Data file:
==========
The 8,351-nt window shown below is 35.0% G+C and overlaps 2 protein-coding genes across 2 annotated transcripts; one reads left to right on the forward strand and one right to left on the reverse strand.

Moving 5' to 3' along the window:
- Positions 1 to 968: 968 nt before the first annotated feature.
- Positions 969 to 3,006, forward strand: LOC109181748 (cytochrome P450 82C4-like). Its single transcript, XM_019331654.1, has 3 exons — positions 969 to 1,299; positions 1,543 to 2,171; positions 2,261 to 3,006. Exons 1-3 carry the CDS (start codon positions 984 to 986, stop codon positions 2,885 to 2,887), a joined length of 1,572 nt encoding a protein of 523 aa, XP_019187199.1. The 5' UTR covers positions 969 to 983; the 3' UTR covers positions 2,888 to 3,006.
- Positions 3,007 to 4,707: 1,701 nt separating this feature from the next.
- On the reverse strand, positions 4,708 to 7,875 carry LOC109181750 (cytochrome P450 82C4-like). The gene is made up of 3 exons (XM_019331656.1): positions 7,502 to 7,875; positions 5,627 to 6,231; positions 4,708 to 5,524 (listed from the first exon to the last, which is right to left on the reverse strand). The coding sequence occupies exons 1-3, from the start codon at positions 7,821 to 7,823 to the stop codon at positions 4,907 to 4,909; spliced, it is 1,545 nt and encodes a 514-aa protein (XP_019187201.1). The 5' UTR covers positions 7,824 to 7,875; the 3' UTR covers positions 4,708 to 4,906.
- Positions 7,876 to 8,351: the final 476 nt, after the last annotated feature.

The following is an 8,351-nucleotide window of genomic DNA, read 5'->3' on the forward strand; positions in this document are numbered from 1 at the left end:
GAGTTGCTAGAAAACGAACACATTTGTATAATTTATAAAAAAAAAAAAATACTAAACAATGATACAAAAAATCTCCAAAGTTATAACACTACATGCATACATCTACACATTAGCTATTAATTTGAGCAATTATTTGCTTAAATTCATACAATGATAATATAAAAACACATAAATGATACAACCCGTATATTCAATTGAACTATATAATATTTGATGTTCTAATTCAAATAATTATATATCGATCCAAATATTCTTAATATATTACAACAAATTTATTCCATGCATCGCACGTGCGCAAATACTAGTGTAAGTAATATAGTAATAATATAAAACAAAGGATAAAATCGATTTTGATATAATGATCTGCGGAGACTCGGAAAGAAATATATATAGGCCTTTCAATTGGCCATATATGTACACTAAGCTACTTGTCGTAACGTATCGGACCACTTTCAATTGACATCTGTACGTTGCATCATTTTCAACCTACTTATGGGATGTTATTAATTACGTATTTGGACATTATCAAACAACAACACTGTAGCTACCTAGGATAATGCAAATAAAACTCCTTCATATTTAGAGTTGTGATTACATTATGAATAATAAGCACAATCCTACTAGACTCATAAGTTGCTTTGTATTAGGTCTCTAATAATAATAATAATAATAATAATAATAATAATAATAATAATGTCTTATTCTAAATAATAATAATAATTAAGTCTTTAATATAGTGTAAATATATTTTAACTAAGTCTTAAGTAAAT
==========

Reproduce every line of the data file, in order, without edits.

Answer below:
The 8,351-nt window shown below is 35.0% G+C and overlaps 2 protein-coding genes across 2 annotated transcripts; one reads left to right on the forward strand and one right to left on the reverse strand.

Moving 5' to 3' along the window:
- Positions 1 to 968: 968 nt before the first annotated feature.
- Positions 969 to 3,006, forward strand: LOC109181748 (cytochrome P450 82C4-like). Its single transcript, XM_019331654.1, has 3 exons — positions 969 to 1,299; positions 1,543 to 2,171; positions 2,261 to 3,006. Exons 1-3 carry the CDS (start codon positions 984 to 986, stop codon positions 2,885 to 2,887), a joined length of 1,572 nt encoding a protein of 523 aa, XP_019187199.1. The 5' UTR covers positions 969 to 983; the 3' UTR covers positions 2,888 to 3,006.
- Positions 3,007 to 4,707: 1,701 nt separating this feature from the next.
- On the reverse strand, positions 4,708 to 7,875 carry LOC109181750 (cytochrome P450 82C4-like). The gene is made up of 3 exons (XM_019331656.1): positions 7,502 to 7,875; positions 5,627 to 6,231; positions 4,708 to 5,524 (listed from the first exon to the last, which is right to left on the reverse strand). The coding sequence occupies exons 1-3, from the start codon at positions 7,821 to 7,823 to the stop codon at positions 4,907 to 4,909; spliced, it is 1,545 nt and encodes a 514-aa protein (XP_019187201.1). The 5' UTR covers positions 7,824 to 7,875; the 3' UTR covers positions 4,708 to 4,906.
- Positions 7,876 to 8,351: the final 476 nt, after the last annotated feature.

The following is an 8,351-nucleotide window of genomic DNA, read 5'->3' on the forward strand; positions in this document are numbered from 1 at the left end:
GAGTTGCTAGAAAACGAACACATTTGTATAATTTATAAAAAAAAAAAAATACTAAACAATGATACAAAAAATCTCCAAAGTTATAACACTACATGCATACATCTACACATTAGCTATTAATTTGAGCAATTATTTGCTTAAATTCATACAATGATAATATAAAAACACATAAATGATACAACCCGTATATTCAATTGAACTATATAATATTTGATGTTCTAATTCAAATAATTATATATCGATCCAAATATTCTTAATATATTACAACAAATTTATTCCATGCATCGCACGTGCGCAAATACTAGTGTAAGTAATATAGTAATAATATAAAACAAAGGATAAAATCGATTTTGATATAATGATCTGCGGAGACTCGGAAAGAAATATATATAGGCCTTTCAATTGGCCATATATGTACACTAAGCTACTTGTCGTAACGTATCGGACCACTTTCAATTGACATCTGTACGTTGCATCATTTTCAACCTACTTATGGGATGTTATTAATTACGTATTTGGACATTATCAAACAACAACACTGTAGCTACCTAGGATAATGCAAATAAAACTCCTTCATATTTAGAGTTGTGATTACATTATGAATAATAAGCACAATCCTACTAGACTCATAAGTTGCTTTGTATTAGGTCTCTAATAATAATAATAATAATAATAATAATAATAATAATAATAATGTCTTATTCTAAATAATAATAATAATTAAGTCTTTAATATAGTGTAAATATATTTTAACTAAGTCTTAAGTAAAT